Part of being assertive involves the ability to appropriately express your needs and feelings. You can accomplish this by using “I” statements. These indicate ownership, do not attribute blame, focuses on behaviour, identifies the effect of behaviour, is direcdt and honest, and contributes to the growth of your relationship with each other.

Strong “I” statements have three specific elements:

  • Behaviour
  • Feeling
  • Tangible effect (consequence to you)

Example: “I feel frustrated when you are late for meetings. I don’t like having to repeat information.”

Six techniques for assertive communication

There are six assertive techniques – let’s look at each of them in turn.

1. Behaviour Rehearsal: which is literally practising how you want to look and sound. It is a very useful technique when you first want to use “I” statements, as it helps dissipate any emotion associated with an experience and allows you to accurately identify the behaviour you wish to confront.

2. Repeated Assertion (the ‘broken record’): this technique allows you to feel comfortable by ignoring manipulative verbal side traps, argumentative baiting and irrelevant logic while sticking to your point. To most effectively use this technique use calm repetition, and say what you want and stay focused on the issue. You’ll find that there is no need to rehearse this technique, and no need to ‘hype yourself up’ to deal with others.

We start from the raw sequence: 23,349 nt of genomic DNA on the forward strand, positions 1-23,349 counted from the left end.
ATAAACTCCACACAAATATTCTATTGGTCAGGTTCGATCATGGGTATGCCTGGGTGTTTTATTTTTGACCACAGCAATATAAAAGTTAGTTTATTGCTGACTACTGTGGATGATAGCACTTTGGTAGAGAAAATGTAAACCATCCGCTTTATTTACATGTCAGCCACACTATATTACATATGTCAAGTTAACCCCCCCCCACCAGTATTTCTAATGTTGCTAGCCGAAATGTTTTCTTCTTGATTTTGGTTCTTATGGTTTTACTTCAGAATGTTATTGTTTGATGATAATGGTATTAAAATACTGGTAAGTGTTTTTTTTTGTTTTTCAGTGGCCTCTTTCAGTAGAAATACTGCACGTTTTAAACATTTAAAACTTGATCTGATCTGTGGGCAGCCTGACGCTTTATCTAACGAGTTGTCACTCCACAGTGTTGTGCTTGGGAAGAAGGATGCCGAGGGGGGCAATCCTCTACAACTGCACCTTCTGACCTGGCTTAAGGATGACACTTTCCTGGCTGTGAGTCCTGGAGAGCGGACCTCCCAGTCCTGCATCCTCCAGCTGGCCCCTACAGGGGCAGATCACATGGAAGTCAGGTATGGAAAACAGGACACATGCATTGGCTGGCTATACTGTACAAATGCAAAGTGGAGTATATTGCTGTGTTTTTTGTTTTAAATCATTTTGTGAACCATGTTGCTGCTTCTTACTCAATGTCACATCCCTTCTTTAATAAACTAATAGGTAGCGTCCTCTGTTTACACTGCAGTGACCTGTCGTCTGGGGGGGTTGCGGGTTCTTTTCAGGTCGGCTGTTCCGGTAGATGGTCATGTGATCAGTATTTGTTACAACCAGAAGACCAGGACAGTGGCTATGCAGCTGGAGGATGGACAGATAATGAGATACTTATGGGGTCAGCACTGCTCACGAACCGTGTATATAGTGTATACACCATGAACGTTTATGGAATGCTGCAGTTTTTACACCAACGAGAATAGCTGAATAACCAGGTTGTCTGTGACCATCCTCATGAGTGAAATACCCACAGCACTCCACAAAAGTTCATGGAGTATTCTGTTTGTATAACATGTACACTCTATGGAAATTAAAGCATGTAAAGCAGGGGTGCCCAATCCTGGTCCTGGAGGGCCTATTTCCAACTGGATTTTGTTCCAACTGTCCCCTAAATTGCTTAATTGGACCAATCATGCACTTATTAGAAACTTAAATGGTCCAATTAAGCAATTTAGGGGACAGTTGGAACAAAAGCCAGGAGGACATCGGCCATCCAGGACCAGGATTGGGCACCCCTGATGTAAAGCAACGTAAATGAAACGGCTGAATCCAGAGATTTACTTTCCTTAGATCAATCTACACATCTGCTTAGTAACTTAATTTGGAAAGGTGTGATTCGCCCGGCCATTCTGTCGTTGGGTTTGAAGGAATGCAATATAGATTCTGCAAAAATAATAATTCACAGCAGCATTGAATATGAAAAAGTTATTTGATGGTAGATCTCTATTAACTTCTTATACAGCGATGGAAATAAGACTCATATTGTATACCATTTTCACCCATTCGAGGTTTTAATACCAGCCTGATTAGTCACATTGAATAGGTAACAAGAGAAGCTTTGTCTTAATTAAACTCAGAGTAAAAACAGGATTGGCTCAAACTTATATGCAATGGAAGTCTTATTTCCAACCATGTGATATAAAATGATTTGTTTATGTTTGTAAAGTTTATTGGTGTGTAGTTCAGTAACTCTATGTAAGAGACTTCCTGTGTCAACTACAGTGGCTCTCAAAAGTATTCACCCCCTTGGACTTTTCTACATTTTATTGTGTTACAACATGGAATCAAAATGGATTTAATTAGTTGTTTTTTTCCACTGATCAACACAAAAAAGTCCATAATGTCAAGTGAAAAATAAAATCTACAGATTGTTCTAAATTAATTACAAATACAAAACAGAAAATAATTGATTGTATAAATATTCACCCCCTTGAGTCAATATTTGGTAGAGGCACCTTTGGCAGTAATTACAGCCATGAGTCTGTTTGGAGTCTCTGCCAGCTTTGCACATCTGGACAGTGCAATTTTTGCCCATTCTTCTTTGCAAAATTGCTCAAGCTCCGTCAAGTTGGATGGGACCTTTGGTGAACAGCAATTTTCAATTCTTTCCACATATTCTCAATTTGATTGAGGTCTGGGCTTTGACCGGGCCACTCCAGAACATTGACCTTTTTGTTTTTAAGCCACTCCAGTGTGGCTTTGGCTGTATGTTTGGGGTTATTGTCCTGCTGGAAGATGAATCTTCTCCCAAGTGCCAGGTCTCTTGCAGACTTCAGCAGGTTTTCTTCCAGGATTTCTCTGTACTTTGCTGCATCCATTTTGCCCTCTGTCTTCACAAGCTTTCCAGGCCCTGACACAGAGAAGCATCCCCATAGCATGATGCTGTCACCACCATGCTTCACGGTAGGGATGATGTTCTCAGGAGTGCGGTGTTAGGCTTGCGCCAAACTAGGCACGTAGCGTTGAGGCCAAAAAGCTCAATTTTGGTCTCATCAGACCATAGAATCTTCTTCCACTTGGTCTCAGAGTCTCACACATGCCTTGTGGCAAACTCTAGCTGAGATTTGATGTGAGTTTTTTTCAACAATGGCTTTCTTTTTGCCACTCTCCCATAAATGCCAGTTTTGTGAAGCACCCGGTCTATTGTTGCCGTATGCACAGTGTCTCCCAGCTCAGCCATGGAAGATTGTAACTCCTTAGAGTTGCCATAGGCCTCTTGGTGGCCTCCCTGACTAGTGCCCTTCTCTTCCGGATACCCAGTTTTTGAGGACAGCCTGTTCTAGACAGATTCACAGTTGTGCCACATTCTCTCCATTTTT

Example:

“I would like to show you some of our products”

“No thank you, I’m not interested”

“I really have a great range to offer you”

“That may be true, but I’m not interested at the moment”

“Is there someone else here who would be interested?”

“I don’t want any of these products”

“Okay, would you take this brochure and think about it?”

“Yes, I will take a brochure”

“Thank you”

“You’re welcome”

3. Fogging: this technique allows you to receive criticism comfortably, without getting anxious or defensive, and without rewarding manipulative criticism. To do this you need to acknowledge the criticism, agree that there may be some truth to what they say, but remain the judge of your choice of action. An example of this could be, “I agree that there are probably times when I don’t give you answers to your questions.

4. Negative enquiry: this technique seeks out criticism about yourself in close relationships by prompting the expression of honest, negative feelings to improve communication. To use if effectively you need to listen for critical comments, clarify your understanding of those criticisms, use the information if it will be helpful or ignore the information if it is manipulative. An example of this technique would be, “So you think/believe that I am not interested?”